Improvements in the quality assurance of image acquisition will provide the optimal platform for uniform image interpretation. Nonuniform target interpretation can lead to ambiguity in clinical trial interpretation. Pediatric Oncology Group protocol 8,725 evaluated patients with advanced Hodgkin's disease. All patients received chemotherapy with patients randomized to post-chemotherapy radiation therapy intended to be directed to all sites of preexisting disease. Initial evaluation showed no survival benefit to radiation therapy (28). Retrospective review of both anatomic images and radiation therapy treatment objects at Quality Assurance Review Center (QARC), however, showed a 31% noncompliance rate to study objectives concerning the radiation therapy target volume. Patients treated to radiation therapy targets compliant to study had a 10% survival benefit (29), suggesting that interpretation of the diagnostic images was of significant importance to defining the radiation therapy target volume. A similar finding was reported this year at American Society of Clinical Oncology830). Therefore, quality assurance of both image acquisition and interpretation are very important aspects of imaging in the clinical trials process.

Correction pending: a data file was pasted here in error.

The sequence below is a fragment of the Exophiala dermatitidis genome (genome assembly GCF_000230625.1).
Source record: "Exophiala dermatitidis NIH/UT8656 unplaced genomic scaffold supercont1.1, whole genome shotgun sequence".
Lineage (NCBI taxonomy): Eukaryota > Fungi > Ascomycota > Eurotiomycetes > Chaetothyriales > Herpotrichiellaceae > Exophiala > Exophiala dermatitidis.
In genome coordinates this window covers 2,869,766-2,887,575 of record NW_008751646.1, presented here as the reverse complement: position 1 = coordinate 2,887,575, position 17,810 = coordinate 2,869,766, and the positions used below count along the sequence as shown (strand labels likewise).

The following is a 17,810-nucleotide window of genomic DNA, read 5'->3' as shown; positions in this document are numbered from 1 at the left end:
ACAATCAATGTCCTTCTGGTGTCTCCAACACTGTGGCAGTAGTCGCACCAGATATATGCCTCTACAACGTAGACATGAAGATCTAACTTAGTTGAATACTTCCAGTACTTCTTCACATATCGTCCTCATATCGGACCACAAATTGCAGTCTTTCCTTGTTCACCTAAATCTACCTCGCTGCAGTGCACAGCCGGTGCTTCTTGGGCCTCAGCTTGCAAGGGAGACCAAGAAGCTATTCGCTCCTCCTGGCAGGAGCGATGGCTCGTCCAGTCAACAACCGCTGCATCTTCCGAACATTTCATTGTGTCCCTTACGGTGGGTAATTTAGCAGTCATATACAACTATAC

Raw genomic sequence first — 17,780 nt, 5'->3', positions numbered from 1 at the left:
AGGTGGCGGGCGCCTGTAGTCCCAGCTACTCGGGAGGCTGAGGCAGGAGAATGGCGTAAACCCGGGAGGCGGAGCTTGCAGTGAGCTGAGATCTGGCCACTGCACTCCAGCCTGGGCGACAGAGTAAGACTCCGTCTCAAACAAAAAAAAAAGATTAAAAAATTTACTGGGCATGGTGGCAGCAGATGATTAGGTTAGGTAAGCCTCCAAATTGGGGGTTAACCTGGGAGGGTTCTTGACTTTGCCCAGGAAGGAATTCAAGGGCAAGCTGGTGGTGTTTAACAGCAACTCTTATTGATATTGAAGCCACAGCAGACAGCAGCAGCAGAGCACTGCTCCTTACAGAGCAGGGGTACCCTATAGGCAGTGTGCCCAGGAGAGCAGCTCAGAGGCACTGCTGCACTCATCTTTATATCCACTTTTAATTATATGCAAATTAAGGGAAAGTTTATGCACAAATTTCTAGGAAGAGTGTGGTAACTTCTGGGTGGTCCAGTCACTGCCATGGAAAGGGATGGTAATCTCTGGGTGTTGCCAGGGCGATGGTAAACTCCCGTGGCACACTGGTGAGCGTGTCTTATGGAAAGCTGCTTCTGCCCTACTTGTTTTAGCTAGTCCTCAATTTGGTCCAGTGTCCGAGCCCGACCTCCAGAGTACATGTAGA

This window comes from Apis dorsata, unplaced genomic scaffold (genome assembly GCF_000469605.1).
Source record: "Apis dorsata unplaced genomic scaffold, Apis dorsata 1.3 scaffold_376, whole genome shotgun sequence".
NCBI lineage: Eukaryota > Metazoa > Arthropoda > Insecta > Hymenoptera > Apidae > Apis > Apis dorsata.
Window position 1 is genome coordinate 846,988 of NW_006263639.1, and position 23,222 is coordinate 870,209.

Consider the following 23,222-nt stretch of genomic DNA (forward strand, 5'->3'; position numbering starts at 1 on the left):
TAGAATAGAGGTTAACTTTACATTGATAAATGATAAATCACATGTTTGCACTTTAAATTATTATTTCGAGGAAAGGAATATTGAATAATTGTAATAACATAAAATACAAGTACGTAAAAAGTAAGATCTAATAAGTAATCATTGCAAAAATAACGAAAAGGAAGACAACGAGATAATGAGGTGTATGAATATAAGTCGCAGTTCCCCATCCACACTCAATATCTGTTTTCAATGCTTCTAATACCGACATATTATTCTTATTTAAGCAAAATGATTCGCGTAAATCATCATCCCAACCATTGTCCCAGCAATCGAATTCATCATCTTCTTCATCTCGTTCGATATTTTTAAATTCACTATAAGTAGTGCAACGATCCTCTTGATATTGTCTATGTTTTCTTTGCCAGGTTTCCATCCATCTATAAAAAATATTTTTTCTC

Imaging Core Laboratories
One of the strategies outlined in the 2005 Clinical Trials Working Group Restructuring the National Cancer Clinical Trials Enterprise Report9
Today, there are several imaging core laboratories that have been established in both academic and commercial settings, underscoring the ever increasing role of imaging in clinical trials and the importance of core laboratories to ensure the quality of imaging in these studies using measures based on the protocol, institution, and subject. These include the core laboratories at the American College of Radiology Imaging Network,11121314
It is expected that Virtual Imaging Evaluation Workspace will address credentialing institutions for imaging clinical trials and provide uniform guidelines and standards for imaging studies and the imaging data acquisition process. Issues associated with image interpretation and application of response criteria are likewise expected to be addressed by this collaboration. This will include computational issues associated with PET and other advanced imaging initiatives.
The effective use of imaging tools in phase II treatment trials can improve by using standardized image acquisition, analysis, and interpretation criteria such as the European Organisation for Research and Treatment of Cancer response criteria for FDG-PET (19, 25, 27). With more molecular and functional imaging techniques showing promise as better evaluators of disease state, strategies for increased standardization, procedures for trial design, and data sharing will help accelerate the evaluation of these tools and future implementation in both trial and clinical settings.
Disclosure of Potential Conflicts of Interest
No potential conflicts of interest were disclosed.